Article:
Know-how, intellectualism, and memory systems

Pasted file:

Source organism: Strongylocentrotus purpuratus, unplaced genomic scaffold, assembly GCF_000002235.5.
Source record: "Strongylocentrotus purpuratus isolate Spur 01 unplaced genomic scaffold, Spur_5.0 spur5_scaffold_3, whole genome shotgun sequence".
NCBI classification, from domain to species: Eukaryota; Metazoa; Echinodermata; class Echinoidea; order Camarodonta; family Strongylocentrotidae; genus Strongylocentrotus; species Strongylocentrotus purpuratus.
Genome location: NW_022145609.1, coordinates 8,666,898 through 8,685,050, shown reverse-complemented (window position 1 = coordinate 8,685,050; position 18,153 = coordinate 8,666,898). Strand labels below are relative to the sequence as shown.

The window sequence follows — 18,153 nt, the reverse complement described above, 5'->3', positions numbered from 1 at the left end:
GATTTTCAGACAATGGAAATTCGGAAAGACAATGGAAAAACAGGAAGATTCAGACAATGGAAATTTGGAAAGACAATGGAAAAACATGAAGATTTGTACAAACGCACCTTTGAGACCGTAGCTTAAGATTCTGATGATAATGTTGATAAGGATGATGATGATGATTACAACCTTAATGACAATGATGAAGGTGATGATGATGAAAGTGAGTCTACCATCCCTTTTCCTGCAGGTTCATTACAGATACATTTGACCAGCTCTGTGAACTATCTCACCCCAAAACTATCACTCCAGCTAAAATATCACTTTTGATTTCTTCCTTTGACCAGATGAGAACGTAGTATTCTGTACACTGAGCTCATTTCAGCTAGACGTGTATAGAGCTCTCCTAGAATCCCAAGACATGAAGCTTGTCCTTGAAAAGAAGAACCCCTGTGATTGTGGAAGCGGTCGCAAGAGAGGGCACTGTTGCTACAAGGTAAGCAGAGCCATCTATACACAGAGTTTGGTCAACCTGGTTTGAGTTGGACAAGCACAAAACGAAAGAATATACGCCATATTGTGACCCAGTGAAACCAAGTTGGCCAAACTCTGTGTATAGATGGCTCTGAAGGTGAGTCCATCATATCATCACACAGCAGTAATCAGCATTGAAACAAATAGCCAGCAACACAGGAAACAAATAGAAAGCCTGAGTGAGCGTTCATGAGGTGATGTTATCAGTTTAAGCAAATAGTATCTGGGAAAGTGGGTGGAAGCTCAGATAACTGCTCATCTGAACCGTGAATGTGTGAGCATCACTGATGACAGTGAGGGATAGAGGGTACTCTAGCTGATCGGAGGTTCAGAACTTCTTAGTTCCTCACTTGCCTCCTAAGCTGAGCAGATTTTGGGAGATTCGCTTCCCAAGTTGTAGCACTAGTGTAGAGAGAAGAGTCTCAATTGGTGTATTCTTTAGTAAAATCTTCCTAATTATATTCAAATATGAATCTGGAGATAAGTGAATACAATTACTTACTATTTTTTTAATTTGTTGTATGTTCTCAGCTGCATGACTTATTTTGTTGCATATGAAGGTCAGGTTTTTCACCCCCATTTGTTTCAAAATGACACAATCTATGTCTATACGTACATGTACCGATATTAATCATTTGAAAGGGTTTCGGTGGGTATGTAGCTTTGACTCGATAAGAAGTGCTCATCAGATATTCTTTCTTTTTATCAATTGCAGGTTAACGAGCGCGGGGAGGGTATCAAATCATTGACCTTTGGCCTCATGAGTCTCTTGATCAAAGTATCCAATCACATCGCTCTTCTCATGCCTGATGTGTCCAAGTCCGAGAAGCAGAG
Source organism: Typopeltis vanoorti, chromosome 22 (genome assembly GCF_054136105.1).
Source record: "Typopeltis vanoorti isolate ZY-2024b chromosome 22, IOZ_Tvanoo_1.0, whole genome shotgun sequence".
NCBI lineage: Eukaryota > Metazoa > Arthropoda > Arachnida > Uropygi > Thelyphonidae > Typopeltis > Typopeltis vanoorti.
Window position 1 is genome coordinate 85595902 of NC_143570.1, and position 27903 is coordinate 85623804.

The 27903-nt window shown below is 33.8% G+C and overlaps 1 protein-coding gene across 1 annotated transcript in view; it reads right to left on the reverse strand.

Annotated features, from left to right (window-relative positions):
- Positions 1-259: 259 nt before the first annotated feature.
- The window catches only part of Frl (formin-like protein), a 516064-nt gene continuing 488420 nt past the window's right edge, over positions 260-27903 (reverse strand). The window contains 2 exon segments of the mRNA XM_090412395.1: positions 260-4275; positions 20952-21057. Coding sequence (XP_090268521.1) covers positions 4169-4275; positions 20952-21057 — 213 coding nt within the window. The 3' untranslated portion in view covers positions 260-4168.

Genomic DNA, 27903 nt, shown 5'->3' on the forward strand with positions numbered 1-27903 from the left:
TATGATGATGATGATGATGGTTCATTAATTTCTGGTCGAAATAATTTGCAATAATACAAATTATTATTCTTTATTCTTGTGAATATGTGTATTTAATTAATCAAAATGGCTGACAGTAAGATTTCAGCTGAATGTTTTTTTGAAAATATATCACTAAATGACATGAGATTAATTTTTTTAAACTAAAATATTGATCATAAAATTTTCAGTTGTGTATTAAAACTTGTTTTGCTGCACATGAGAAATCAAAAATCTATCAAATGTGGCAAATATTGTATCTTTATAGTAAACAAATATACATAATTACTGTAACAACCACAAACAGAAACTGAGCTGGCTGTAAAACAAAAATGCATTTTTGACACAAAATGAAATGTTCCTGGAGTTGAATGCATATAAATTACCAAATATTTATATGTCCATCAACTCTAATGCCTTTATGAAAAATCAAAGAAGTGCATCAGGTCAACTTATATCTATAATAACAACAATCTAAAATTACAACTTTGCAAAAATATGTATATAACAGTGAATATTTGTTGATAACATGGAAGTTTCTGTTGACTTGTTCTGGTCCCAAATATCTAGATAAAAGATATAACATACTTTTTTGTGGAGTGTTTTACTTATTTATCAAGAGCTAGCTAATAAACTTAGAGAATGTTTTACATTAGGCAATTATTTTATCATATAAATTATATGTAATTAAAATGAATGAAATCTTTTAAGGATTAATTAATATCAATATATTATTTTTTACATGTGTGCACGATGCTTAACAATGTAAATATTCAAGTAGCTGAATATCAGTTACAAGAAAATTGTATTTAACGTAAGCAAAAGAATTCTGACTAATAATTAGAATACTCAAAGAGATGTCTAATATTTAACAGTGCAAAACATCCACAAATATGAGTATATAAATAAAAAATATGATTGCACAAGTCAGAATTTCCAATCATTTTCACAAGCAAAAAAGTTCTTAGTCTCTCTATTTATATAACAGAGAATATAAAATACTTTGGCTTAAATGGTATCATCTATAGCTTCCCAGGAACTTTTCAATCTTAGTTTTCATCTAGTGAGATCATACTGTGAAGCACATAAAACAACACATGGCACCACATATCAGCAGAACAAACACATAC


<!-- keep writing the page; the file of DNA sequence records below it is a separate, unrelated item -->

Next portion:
A longstanding tradition in philosophy distinguishes between knowthatand know-how. This traditional “anti-intellectualist” view is soentrenched in folk psychology that it is often invoked in supportof an allegedly equivalent distinction between explicit and implicitmemory, derived from the so-called “standard model of memory.”In the last two decades, the received philosophical view has beenchallenged by an “intellectualist” view of know-how. Surprisingly, defenders of the anti-intellectualist view have turned to the cognitivescience of memory, and to the standard model in particular, todefend their view. Here, I argue that this strategy is a mistake. As it turns out, upon closer scrutiny, the evidence from cognitivepsychology and neuroscience of memory does not support theanti-intellectualist approach, mainly because the standard modelof memory is likely wrong. However, this need not be interpretedas good news for the intellectualist, for it is not clear that theempirical evidence necessarily supports their view either. I arguethat, currently, the philosophical debate is couched in terms thatdo not correspond to categories in psychological science. As aresult, the debate has to either be re-interpreted in a vocabularythat is amenable to experimental scrutiny, or it cannot be settledempirically.
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